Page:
Developers at the gaming giant reveal the thinking behind their new range of hi-tech interactive cardboard construction kits, and the laughs they had while inventing them
The launch of a new Nintendo product always generates excitement, because you never quite know what you are going to get. In 2004, Nintendo abandoned the wildly successful Game Boy portable consoles in favour of an ugly silver clamshell with two screens, the DS. Two years later, when other games companies were focused on improving their consoles’ graphical power, Nintendo popularised motion control with the comparatively underpowered Wii. Both announcements attracted scepticism and even mockery from players and market analysts alike, and both sold more than 100m each.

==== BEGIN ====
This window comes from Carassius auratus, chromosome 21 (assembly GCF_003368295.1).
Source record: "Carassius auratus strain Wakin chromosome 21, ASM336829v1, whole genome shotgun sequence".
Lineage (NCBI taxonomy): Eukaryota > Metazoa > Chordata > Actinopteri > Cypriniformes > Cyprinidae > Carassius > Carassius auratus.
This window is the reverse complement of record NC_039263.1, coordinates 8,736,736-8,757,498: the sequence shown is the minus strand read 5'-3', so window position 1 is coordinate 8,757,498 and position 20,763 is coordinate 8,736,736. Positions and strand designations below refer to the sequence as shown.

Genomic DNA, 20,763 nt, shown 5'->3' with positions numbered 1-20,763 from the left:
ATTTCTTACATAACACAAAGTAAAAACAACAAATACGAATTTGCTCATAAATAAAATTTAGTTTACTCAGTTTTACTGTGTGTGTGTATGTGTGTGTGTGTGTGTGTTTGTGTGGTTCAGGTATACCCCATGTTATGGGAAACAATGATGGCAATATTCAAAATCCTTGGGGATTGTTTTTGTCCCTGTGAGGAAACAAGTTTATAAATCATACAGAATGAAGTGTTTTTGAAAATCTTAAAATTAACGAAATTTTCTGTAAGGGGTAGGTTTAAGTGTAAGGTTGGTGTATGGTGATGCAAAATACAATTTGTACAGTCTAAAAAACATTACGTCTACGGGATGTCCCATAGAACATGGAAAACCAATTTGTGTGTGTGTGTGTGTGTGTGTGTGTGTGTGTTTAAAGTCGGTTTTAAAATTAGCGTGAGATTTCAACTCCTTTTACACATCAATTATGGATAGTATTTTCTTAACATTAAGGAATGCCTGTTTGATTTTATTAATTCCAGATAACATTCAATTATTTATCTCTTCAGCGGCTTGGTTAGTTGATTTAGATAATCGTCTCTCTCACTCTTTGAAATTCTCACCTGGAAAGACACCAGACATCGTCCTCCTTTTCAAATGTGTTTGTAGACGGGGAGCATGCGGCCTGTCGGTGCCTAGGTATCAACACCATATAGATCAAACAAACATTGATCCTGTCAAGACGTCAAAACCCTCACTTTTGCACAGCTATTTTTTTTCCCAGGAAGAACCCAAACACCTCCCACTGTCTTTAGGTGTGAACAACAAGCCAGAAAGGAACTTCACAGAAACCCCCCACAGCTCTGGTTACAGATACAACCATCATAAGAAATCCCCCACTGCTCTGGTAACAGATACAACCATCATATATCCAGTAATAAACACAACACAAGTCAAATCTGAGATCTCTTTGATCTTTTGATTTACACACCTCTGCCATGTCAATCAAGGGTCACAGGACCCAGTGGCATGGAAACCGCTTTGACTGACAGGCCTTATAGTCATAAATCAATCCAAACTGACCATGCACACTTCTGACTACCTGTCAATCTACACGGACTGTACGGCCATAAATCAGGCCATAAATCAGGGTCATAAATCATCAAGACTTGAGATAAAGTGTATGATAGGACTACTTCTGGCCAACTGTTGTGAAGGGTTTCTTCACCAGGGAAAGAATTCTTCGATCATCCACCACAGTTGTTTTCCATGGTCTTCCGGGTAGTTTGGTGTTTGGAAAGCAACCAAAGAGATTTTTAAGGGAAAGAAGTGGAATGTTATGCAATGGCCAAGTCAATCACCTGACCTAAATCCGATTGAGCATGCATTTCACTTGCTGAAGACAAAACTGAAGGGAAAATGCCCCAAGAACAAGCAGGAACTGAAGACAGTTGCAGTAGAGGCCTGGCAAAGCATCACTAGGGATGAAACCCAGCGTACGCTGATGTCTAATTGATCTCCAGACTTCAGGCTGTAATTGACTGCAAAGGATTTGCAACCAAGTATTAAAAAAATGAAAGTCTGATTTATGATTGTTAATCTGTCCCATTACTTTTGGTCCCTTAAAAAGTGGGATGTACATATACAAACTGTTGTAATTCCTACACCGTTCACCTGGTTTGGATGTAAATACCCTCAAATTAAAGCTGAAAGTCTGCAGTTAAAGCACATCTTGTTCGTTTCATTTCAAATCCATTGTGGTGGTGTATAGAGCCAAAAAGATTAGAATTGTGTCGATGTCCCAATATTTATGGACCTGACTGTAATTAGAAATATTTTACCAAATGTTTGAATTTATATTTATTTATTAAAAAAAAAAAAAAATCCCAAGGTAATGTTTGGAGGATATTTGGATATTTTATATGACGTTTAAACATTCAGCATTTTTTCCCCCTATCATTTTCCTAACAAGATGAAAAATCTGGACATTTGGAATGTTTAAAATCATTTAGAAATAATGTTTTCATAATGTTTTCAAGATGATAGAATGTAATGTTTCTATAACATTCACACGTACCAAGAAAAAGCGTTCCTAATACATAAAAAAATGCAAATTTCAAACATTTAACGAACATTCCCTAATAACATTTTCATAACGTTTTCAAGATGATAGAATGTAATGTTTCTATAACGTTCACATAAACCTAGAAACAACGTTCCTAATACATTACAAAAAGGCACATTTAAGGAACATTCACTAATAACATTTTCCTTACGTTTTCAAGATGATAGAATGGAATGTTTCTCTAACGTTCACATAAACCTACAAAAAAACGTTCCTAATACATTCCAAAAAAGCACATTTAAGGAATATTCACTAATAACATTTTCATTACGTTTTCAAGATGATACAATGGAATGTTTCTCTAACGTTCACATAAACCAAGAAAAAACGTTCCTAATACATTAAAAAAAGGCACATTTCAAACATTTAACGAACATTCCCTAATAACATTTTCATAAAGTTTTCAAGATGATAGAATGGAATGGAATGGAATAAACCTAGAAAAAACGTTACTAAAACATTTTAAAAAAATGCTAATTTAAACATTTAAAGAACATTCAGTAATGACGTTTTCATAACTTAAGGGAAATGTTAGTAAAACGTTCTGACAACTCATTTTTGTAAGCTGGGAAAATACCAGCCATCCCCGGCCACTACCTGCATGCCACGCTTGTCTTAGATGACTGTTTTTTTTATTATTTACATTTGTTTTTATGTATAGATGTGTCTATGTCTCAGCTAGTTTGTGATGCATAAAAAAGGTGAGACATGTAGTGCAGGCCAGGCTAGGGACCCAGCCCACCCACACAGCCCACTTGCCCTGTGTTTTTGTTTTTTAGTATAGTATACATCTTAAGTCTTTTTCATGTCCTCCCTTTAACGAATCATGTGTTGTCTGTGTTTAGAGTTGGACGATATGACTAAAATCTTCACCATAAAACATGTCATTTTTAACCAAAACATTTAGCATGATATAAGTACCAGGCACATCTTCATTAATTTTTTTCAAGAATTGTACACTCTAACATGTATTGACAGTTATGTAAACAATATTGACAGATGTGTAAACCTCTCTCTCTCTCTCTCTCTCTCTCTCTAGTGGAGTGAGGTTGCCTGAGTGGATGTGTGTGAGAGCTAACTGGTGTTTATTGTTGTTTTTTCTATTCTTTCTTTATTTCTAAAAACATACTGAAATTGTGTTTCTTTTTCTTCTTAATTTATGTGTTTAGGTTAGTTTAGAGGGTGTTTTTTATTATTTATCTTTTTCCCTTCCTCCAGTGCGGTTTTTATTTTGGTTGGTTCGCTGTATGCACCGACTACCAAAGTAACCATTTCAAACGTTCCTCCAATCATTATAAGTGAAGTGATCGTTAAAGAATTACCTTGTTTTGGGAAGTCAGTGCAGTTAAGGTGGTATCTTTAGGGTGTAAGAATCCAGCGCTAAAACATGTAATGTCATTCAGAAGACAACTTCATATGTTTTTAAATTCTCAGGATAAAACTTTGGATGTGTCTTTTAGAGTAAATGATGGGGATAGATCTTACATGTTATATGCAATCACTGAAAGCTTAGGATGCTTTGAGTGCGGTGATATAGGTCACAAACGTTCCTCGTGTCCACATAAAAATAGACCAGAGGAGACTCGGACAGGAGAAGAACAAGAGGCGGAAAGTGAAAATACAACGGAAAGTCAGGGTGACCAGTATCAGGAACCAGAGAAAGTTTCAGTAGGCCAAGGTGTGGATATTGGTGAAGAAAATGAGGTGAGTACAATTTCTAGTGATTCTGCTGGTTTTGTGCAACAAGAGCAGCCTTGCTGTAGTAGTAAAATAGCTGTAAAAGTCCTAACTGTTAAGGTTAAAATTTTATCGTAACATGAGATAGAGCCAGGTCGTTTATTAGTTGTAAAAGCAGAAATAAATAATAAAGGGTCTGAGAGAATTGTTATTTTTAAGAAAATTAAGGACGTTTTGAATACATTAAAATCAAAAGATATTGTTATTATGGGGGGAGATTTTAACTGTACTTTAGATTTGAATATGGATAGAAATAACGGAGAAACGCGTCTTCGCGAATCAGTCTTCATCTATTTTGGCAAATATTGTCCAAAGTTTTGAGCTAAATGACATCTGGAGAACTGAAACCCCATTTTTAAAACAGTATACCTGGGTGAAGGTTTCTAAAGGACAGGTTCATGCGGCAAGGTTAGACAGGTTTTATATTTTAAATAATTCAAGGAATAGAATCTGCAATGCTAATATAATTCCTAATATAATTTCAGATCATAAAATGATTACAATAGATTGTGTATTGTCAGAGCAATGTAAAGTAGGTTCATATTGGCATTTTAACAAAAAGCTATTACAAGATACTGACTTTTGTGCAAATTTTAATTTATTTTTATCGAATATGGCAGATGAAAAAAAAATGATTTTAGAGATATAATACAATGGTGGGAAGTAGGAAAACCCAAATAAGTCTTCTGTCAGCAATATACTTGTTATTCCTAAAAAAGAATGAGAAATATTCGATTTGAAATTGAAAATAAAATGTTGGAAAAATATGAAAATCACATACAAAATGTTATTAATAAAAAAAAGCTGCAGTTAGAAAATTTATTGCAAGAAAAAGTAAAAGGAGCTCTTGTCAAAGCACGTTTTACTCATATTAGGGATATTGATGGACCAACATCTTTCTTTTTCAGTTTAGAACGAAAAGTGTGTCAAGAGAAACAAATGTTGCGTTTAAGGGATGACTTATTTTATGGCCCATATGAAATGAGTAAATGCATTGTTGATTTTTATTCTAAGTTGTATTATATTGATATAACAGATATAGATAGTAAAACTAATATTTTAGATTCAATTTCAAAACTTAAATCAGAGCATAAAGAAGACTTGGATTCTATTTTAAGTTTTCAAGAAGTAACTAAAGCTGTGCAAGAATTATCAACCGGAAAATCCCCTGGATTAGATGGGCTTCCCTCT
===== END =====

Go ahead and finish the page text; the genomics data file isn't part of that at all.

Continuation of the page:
The company’s experimental approach is not always successful, however. Though Nintendo’s most recent console, the Switch, has been a huge success so far, its predecessor, the Wii U, was one of the worst-selling games machines of all time. Nintendo Labo, out today in the US and on 27 April in the UK, is one of Nintendo’s weirdest ever ideas: a set of cardboard construction kits that, combined with the game software packaged with it, can be used to create interactive toys.